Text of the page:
They’re Stuck at Home, So They’re Making Home a Sanctuary

With few places to go or reasons to spend, those lucky enough to be employed remotely are upgrading their surroundings. The impulse comes with guilt.

By Maria Cramer and Aimee Ortiz

In March, the threadbare couch in the living room was merely an annoyance, but Megan Barney, a book publicist in Cambridge, Mass., was not ready to spend hundreds of dollars to replace it.

By August, after six months of working from home, Ms. Barney could not stand looking at what had become an unsightly beige monstrosity. It had to go.

Ms. Barney, 26, and her husband, a research scientist, ordered a blue sectional, which arrived last month, joining a collection of other household amenities that the couple has splurged on since the pandemic began.

Cuisinart pots and Crate & Barrel pans. A cocktail shaker and martini glasses. New dishes.

“If I’m going to be here,” Ms. Barney said, “I want it to be as comfortable as possible and as calming as possible.”

With limited restaurant options, even fewer travel options and little reason to spend money on nice clothes for the office, those fortunate enough to have kept their jobs during the pandemic are using their disposable income to upgrade their pandemic headquarters.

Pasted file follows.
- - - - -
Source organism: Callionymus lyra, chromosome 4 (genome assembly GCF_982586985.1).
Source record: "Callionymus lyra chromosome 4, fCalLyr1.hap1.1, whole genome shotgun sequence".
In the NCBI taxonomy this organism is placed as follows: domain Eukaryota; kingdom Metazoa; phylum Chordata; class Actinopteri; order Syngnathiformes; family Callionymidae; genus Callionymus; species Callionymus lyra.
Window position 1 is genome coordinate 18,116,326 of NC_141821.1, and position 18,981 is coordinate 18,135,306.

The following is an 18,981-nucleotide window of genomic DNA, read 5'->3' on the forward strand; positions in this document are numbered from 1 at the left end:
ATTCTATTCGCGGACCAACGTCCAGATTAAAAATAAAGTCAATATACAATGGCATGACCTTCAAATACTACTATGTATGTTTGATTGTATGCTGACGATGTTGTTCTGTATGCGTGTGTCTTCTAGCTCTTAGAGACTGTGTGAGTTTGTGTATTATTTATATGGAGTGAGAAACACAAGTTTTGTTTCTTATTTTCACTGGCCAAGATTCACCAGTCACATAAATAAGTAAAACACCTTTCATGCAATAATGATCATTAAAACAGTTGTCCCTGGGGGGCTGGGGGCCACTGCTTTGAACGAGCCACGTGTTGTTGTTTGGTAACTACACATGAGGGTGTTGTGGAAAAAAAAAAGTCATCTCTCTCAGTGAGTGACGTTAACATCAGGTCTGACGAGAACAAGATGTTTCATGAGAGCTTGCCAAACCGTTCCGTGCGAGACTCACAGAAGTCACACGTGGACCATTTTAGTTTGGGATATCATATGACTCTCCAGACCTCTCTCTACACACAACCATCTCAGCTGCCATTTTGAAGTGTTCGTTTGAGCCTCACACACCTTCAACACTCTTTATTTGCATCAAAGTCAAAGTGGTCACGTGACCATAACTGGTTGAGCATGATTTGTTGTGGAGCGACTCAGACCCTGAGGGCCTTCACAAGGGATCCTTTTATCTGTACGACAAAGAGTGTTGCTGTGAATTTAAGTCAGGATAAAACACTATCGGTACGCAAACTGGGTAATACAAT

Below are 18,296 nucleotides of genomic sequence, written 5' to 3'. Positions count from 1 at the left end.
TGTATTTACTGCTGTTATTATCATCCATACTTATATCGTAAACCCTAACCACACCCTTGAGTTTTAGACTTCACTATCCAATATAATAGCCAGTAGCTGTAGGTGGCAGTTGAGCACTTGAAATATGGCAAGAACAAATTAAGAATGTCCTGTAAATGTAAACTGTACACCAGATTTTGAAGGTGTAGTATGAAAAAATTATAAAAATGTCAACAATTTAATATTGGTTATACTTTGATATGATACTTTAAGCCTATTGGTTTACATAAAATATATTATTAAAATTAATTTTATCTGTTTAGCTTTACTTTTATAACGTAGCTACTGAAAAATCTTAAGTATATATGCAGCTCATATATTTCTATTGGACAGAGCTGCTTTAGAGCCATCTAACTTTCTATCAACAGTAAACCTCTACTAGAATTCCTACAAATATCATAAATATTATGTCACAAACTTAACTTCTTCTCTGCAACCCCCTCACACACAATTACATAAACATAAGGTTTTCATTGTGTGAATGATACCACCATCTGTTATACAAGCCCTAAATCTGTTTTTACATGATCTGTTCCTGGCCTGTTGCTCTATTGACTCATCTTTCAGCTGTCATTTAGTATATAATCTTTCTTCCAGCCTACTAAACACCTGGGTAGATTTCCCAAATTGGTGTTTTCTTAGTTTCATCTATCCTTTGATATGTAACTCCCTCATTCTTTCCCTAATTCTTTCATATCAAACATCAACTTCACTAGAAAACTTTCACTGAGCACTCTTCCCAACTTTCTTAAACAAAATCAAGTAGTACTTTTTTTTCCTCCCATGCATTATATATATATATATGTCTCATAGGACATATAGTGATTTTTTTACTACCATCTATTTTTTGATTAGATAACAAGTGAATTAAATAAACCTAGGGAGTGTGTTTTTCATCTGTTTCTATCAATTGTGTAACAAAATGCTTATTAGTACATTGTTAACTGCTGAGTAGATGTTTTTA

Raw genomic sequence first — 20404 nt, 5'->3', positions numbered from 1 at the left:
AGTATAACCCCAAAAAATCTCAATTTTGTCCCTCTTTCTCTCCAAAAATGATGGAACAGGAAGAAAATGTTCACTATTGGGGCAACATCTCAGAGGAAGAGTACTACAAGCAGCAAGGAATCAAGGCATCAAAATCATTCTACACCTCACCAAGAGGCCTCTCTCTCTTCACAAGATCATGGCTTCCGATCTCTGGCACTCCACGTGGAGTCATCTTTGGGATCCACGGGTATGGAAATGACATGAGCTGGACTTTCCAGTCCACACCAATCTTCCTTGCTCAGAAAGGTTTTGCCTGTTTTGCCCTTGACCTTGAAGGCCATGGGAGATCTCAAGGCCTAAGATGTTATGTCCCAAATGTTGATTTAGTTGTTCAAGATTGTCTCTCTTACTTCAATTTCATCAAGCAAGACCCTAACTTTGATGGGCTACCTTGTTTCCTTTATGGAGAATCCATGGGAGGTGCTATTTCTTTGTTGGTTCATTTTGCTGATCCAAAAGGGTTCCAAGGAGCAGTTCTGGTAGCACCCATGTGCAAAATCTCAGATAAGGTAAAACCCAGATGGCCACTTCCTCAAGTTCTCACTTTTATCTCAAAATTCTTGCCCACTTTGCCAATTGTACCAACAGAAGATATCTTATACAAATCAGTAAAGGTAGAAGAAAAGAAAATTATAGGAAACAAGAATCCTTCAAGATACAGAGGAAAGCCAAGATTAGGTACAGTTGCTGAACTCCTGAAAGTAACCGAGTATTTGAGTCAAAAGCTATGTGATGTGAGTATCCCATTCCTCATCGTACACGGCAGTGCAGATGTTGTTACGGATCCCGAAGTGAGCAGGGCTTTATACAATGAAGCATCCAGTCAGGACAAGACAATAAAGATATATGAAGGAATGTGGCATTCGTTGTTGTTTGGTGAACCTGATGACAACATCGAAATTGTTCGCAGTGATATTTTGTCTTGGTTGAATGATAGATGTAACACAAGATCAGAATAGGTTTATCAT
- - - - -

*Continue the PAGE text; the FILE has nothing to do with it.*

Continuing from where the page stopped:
They are buying bamboo-linen sheets, big-screen TVs, high-end blenders and new furniture.

And some of them feel guilty being able to buy freely when so many other people are unemployed. Shouldn’t they be giving money to charity, or decluttering their lives?

“I definitely feel weird,” said Ms. Barney, who has donated and also tried to help friends who were laid off. “I also just feel weird generally about having a job because I don’t necessarily feel special or better than any of my friends who have lost their jobs.”

But experts warn against being too hard on yourself in a time of great anxiety.

It may feel indulgent to splurge on your household now, but it’s perfectly normal, even healthy, said Asia Wong, a social worker and director of counseling and health services at Loyola University New Orleans.

“Think of this as an amplified nesting response,” she said. “Yes, we’re looking for ways to make home feel more entertaining and vibrant. But we’re also looking for ways to feel safer and more cozy.”

Keeping up with the Joneses on Zoom.

But let’s not kid ourselves. We’re also looking to impress others, experts said.

The pressure to have a home pretty enough for Instagram was already intense before the pandemic. As video conferences and virtual learning have opened up people’s living spaces to more outside scrutiny, that pressure has only grown, said Annetta Grant, an assistant professor of marketing at Bucknell University in Pennsylvania.

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